Making A Real Spaghetti Carbonara

by Ed Lau on September 9, 2008

Spaghetti carbonara, pasta

Spaghetti Carbonara is one of those dishes that’s easy to learn but near impossible to master. It’s like golf. It doesn’t take long to learn since there is very few actual elements and yet you spend your entire life in an endless pursuit of perfection. Although I’m rather adept in the kitchen, I’ll be the first to admit I have epic failed at this particular dish several times. Some times were entirely my fault (leaving the pasta too hot, burning the pancetta) while others were just carelessness of others (butcher left plastic wrap on the pancetta and I didn’t notice…I guess that’s my fault too.)

You’ll notice I say “real” as many people know spaghetti carbonara as the bland, sometimes powdery garbage that you get from mixes or cans that is dumped on your spaghetti. It’s a shame as carbonara is an incredibly easy way to make pasta and I’ll bet you have all the ingredients to do so already in your kitchen. Great Italian food isn’t difficult…it’s quality ingredients prepared simply and well.

In a pot of boiling, salted water, cook your spaghetti. Personally, I prefer linguine as I can leave it a bit more al dente than usual. Take the pasta off the heat and drain.

In a pan, fry up some thick cut pancetta, sliced into small pieces. If you don’t have pancetta, you can use bacon. No oil is needed as the bacon has plenty of fat on it. You should probably cut into smaller pieces than I did…this pancetta was a bit difficult to work with.

For every portion of pasta, you’ll need about half a beaten egg for the sauce. That’s right, the sauce is made from raw egg. Your pasta should be a bit cooler now. The key is not to have your pasta too hot or you’ll end up with a weird half scrambled egg coating rather than a silky smooth sauce. If you mix it up right out of the pan, it won’t work. In fact, you don’t want too much egg in there at all. Don’t overdo it. A light coating is plenty as you’ll be adding more egg later.

Grate some parmigiano reggiano. Again, don’t overdo it with the cheese. This dish shouldn’t be overly heavy even though it is creamy. It’s also important to use quality cheese…not that dried crap you get out of the Kraft shaker. Get the real stuff…it’s a HUGE difference.

Your bacon should be crispy by now. Drain most of the grease but leave a bit in the pan. Pour the bacon and the fat into your mixing bowl with the pasta and egg/cheese. How much grease? You don’t want a lot…just some so you get the extra flavor in the sauce. Too much and you’ll end up with really oily pasta. You might even end up cooking the raw egg…so again, don’t overdo it.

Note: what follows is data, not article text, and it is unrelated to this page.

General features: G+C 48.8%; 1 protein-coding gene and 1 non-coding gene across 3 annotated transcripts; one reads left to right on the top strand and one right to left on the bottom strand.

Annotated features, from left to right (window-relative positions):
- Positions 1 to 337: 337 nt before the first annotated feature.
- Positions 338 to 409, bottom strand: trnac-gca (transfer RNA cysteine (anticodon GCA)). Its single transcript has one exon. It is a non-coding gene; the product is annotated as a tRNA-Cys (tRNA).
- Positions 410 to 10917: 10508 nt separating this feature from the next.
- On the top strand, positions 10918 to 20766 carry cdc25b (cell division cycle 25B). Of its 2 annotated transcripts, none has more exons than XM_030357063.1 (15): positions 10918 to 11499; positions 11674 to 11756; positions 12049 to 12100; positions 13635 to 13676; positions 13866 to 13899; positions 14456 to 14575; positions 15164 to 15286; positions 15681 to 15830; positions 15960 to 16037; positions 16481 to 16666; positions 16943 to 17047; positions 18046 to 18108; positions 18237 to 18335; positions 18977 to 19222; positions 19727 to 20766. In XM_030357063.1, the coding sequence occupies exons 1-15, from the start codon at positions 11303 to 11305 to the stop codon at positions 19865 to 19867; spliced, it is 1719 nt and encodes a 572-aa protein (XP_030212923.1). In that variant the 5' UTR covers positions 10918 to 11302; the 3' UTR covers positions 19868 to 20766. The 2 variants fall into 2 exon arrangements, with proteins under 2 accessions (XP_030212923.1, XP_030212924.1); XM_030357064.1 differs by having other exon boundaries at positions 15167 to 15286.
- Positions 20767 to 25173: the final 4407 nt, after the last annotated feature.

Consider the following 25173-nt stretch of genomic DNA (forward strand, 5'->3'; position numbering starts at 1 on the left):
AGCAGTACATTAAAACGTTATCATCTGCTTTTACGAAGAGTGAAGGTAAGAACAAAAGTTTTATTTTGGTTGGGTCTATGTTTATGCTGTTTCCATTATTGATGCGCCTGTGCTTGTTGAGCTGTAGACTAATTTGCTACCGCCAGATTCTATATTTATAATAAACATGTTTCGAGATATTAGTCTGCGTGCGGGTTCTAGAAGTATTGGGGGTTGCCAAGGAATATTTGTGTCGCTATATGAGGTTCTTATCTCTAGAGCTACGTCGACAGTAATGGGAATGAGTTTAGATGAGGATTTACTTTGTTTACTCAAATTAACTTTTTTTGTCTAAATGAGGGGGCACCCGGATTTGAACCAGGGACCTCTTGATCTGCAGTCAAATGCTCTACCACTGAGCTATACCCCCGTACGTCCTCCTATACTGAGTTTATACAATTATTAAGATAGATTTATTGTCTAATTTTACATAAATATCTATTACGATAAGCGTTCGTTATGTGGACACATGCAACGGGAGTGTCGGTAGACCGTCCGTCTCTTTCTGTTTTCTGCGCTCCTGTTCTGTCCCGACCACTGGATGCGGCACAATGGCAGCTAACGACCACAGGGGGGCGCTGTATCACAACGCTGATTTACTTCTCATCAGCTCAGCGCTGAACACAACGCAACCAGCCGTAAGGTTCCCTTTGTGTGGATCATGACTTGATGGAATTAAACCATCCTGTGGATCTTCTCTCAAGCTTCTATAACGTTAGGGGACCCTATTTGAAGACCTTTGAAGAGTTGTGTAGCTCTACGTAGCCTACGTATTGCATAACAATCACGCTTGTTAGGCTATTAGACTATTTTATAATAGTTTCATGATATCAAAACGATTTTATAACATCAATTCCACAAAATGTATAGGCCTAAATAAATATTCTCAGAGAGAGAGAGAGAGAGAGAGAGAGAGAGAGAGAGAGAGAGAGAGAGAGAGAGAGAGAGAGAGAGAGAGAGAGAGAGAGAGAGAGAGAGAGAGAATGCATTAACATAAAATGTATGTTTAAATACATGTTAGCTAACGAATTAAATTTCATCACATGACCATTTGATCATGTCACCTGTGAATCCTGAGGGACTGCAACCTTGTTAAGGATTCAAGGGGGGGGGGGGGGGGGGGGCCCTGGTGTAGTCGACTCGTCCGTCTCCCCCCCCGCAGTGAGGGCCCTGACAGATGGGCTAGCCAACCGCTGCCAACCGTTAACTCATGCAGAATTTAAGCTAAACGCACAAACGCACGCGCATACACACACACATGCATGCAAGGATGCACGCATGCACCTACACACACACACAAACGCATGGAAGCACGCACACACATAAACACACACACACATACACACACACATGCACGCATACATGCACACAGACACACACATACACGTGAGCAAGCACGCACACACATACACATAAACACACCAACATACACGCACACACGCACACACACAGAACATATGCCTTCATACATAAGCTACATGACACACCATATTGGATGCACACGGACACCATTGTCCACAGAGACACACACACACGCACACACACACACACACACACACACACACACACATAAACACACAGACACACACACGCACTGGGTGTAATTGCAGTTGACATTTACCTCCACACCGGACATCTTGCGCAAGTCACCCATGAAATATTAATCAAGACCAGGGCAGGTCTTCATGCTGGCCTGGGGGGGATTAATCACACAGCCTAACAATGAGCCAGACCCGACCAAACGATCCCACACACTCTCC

Mix. Add pepper to taste. Top with a lightly poached egg and pop the yolk before serving. You don’t have to do the poached egg (which is another simple thing that is difficult to master) but I tried it once and haven’t gone back. I think it works.

Spaghetti carbonara, pasta

Remember, don’t mix your pasta too hot. Don’t mix too much raw egg. Don’t mix too much cheese. Don’t mix too much bacon grease. Don’t be discouraged if you don’t get it right the first time…it takes awhile to make one perfectly.

But once you do, you’ll have one real simple, quick pasta dish that you can serve to company and isn’t from a can or a powder!

in Food and Fine Dining

{ 6 comments… read them below or add one }

ray ma September 9, 2008 at 10:41 pm

dude, that is just awesome… i so have to try that…

btw, what are you doing nowadays, now that you’re not surfing at ld while you’re supposed to be “working”?

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Ed Lau September 10, 2008 at 12:53 am

@ray ma:

I’ve made a career out of being awesome.

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Jenny September 10, 2008 at 9:34 pm

The rare cooked egg make your spaghetty looks delicious. I love spaghetty.

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ray September 10, 2008 at 10:06 pm

linguine, my dear jenny.

ed: true enough to your awesome comment i guess ;) we need to do a mini 53 get together soon just to poke fun at dr evil and stuff

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Robert Mims April 5, 2011 at 4:04 pm

Love your Recipe, I’m considered a hick of sorts from Alabama but learned to cook this dish in Rome. I like to add freshly grated pecorino with the parmigiano reggiano. because tha’ts the way my Italian family taught me. I showed one of my American born Italian friends (who is an amazing cook) and he tried adding zuchini and mushrooms etc. Ended in an argument but I stood strong that you can’t perfect perfection with the simple dish that it is.

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Robert Mims April 5, 2011 at 4:05 pm

P.S. Love the poached egg.

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